verb (used with object), cod·dled, cod·dling.
Origin of coddle
Examples from the Web for coddle
Higher education should challenge students, not coddle them by indulging their pre-formed biases and preferences.
They think they will irreparably damage them, so instead of raising expectations, they coddle them.Roland Martin: America, You Can’t Handle the Truth!|Roland S. Martin|January 19, 2014|DAILY BEAST
And regulators who coddle Wall Street have to worry more about becoming props in an Elizabeth Warren YouTube video gone viral.Rising Left in the Democratic Party Killed Larry Summers' Fed Chair Chances|Peter Beinart|September 16, 2013|DAILY BEAST
What about that stern discipline that was to be put in force here—no rocking, no getting up at night to coddle a weeping infant?Twelve Men|Theodore Dreiser
You coddle her enough on the subject of health, so at least let her enjoy herself in other ways.A Pair of Schoolgirls|Angela Brazil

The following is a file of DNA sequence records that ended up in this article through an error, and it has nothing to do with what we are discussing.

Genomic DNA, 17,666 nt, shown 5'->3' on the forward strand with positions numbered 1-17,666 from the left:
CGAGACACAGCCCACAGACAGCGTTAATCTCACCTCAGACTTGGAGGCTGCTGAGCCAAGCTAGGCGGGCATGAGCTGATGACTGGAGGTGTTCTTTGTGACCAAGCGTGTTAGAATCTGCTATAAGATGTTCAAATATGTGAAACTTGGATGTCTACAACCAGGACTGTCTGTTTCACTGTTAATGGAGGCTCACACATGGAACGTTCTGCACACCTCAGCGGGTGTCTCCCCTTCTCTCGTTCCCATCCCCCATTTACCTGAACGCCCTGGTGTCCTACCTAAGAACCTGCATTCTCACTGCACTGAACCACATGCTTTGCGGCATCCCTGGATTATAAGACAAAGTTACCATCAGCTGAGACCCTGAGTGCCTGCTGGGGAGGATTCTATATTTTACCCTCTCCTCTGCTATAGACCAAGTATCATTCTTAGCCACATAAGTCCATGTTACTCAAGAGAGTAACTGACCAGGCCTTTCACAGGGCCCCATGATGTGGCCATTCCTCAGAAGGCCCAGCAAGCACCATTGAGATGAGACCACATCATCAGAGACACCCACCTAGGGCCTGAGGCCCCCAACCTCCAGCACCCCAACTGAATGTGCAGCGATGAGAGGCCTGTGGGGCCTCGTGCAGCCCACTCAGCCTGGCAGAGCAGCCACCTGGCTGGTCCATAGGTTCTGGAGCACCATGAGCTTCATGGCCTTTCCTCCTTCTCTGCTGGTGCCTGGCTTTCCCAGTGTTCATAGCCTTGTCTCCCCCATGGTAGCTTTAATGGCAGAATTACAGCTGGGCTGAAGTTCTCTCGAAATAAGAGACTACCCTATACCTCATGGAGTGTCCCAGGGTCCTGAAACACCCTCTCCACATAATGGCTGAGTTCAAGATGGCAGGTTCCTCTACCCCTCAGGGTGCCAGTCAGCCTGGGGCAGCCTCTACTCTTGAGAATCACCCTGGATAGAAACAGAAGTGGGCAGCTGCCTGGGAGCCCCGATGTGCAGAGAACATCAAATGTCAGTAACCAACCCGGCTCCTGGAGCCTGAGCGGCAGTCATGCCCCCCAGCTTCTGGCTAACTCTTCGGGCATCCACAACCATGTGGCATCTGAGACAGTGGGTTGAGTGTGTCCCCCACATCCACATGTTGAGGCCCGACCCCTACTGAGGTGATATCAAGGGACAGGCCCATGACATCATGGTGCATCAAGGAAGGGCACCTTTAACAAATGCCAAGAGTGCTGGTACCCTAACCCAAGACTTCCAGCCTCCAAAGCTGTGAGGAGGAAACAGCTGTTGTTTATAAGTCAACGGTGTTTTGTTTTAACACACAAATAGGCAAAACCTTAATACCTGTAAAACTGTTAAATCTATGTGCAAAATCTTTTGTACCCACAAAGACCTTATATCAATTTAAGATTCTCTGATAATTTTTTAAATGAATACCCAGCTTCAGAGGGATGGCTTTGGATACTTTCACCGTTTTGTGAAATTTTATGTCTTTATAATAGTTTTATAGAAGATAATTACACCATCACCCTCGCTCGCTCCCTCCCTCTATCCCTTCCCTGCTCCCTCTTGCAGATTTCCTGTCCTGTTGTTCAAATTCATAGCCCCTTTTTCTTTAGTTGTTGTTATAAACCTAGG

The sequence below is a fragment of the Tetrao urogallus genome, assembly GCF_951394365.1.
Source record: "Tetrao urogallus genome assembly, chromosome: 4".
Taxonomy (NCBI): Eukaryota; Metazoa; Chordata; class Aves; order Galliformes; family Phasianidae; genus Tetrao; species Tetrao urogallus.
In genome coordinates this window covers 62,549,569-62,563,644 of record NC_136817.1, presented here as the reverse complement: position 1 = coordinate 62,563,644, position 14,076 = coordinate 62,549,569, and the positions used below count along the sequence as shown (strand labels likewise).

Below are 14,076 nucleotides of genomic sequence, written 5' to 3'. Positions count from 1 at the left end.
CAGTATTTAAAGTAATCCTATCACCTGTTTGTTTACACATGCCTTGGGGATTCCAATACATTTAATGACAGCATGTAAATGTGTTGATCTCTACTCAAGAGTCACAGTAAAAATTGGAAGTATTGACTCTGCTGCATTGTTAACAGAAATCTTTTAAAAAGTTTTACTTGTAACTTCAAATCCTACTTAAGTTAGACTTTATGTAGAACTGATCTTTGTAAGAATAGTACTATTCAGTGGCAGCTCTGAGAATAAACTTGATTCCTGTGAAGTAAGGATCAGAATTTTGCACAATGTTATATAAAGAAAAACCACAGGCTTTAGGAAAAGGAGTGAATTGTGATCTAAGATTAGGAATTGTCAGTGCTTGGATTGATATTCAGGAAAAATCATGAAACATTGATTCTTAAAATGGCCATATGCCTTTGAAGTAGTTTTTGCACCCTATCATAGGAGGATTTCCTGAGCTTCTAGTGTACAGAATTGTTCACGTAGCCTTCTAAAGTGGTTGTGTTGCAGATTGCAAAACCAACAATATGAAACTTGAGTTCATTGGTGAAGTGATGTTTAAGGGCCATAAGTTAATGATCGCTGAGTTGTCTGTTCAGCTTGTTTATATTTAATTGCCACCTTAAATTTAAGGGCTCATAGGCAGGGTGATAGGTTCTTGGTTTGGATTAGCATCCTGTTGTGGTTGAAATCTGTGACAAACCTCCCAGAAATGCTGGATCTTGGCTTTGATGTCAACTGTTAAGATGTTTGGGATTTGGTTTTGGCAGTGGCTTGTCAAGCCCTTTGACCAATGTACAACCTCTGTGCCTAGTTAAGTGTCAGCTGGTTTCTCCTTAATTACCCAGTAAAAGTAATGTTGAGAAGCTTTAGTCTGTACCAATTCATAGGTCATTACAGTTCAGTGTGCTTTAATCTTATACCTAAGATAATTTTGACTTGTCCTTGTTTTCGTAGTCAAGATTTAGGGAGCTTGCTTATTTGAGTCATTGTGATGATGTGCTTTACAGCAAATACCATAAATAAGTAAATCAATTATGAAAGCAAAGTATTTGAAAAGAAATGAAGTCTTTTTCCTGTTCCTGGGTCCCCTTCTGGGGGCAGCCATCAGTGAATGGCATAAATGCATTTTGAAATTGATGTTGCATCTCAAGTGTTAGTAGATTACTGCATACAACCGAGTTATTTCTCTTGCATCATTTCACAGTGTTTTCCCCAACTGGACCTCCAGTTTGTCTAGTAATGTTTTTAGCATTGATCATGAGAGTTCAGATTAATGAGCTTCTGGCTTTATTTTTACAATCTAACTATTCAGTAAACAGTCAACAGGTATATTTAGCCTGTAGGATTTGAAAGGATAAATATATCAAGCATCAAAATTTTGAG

She wants to coddle me, the dear girl—always telling me to take care of myself; and so on.A Veldt Vendetta|Bertram Mitford
No, really: you know it's against the rules of the club to coddle women in any way.The Philanderer|George Bernard Shaw
Summer may coddle and flatter, but cold weather is no sentimentalist.A Rambler's lease|Bradford Torrey
Word Origin for coddle
c.1600, "boil gently," probably from caudle "warm drink for invalids" (c.1300), from Anglo-French caudel (c.1300), ultimately from Latin calidium "warm drink, warm wine and water," neuter of calidus "hot," from calere "be warm" (see calorie). Verb meaning "treat tenderly" first recorded 1815 (in Jane Austen's "Emma"). Related: Coddled; coddling.